The sample size was 344 learners, using Taro Yamane’s formula of calculating sample size as a guideline (Singh & Masuku, 2014:15). The researcher while doing fieldwork distributed 600 copies of the questionnaires; however only 344 learners volunteered and consented to fill the questionnaires, which constituted the final sample size for the study.

4.2 Sampling method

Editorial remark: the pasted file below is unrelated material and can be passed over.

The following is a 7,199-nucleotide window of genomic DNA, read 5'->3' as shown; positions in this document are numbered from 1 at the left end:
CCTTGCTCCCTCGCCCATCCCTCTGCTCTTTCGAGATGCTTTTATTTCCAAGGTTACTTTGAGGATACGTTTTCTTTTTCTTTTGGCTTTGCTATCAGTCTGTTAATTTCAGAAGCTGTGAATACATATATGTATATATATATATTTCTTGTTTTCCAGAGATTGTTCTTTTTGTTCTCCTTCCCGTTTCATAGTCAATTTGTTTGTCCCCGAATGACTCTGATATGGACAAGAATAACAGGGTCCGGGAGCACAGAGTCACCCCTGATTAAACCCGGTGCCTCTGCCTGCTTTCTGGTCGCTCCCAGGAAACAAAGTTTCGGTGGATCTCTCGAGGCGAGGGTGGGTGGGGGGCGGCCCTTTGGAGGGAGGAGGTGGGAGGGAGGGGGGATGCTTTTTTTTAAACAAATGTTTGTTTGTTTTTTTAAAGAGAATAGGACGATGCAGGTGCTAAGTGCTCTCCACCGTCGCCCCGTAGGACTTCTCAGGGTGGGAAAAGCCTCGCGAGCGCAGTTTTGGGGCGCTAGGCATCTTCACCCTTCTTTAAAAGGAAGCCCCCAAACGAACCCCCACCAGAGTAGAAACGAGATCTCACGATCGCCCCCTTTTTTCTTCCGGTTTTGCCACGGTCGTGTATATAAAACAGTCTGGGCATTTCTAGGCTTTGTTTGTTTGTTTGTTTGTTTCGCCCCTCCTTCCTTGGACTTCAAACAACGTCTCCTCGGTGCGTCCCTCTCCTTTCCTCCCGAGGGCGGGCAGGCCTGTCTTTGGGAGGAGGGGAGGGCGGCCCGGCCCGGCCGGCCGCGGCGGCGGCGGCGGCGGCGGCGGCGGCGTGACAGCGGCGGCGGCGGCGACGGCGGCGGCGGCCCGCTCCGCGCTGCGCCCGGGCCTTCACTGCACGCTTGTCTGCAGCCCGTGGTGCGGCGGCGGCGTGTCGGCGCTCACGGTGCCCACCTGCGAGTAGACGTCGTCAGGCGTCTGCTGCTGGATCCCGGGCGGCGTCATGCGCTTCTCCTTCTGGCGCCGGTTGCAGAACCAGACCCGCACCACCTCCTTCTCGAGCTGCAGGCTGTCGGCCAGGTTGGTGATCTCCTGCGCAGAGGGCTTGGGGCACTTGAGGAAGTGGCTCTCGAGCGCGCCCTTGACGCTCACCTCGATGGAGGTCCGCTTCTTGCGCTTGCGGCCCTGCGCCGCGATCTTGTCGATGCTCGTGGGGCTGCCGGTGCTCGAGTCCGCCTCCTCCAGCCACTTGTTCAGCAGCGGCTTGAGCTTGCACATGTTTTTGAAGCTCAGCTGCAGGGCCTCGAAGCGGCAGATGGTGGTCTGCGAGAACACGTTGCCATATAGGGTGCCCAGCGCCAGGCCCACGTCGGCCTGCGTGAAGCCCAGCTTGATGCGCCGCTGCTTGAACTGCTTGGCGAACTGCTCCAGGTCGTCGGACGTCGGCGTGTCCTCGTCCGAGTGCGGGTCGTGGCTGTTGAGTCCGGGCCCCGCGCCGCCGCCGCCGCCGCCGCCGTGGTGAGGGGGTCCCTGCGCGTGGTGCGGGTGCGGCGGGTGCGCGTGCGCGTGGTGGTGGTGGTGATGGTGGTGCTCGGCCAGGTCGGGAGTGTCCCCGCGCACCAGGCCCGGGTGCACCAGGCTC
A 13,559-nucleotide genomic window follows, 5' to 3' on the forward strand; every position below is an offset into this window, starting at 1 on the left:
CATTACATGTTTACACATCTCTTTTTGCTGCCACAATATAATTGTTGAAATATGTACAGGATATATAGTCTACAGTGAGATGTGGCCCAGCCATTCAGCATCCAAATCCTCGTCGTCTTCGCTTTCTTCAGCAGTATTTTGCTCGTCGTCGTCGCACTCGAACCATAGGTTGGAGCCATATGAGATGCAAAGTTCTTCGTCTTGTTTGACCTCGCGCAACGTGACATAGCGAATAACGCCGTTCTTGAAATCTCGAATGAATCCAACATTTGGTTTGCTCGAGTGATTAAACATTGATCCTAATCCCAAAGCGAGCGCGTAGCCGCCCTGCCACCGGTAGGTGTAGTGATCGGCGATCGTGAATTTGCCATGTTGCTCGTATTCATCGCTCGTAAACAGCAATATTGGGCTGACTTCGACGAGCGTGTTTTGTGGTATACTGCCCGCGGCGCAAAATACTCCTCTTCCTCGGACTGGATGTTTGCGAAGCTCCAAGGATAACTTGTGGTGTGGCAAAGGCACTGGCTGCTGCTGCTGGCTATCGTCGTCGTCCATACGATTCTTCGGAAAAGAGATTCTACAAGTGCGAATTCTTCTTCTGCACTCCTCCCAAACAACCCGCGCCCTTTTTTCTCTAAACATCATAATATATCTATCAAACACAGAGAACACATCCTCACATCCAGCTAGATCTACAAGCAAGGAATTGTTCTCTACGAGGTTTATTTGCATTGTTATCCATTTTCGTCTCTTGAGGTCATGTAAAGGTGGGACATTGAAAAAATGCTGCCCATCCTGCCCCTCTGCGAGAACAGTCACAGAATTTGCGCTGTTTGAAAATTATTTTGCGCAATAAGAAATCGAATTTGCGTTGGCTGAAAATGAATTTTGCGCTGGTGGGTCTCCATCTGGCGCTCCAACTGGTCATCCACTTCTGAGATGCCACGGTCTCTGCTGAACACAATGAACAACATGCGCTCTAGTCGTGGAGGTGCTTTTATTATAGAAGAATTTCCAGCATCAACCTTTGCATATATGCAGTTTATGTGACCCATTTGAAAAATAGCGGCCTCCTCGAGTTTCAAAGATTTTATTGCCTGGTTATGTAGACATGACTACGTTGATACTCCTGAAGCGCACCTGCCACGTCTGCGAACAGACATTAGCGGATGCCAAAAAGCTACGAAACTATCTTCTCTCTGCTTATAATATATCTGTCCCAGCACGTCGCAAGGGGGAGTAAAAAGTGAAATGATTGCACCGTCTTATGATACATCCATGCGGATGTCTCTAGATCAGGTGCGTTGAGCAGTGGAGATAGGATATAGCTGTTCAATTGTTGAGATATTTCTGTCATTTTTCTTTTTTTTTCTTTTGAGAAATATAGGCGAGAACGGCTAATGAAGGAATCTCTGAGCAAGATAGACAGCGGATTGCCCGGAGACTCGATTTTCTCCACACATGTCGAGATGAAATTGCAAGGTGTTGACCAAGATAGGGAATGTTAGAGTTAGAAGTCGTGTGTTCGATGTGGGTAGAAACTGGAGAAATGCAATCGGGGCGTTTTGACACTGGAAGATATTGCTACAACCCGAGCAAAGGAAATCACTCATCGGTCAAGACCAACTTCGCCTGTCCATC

Sampling is the process of selecting a sample of items from a data set in order to measure the characteristics, attitudes and beliefs of people (Rahi, 2017:3). Non-probability, convenience-purposive sampling was the best option due to time constraints, reduction of cost, as well as factors associated with the scope of this study. Convenience sampling is the process of data collection from a population that is very close and easily accessible to the researcher. The researcher was accompanied by a research expert, who was a neutral person to act as an independent gatekeeper, to hand out the questionnaires to all the Grade 12 learners studying Mathematics and English in the targeted schools who gave their consent to participate in the study. By making use of a neutral person to perform the action the learners were not intimidated. The sampling method used allowed for the appropriate selection and inclusion of available and willing research respondents. Although the respondents needed to meet the inclusion criteria as determined by the researcher, the final sample size of 344 constituted the respondents who met the inclusion criteria and who willingly agreed to participate in the research.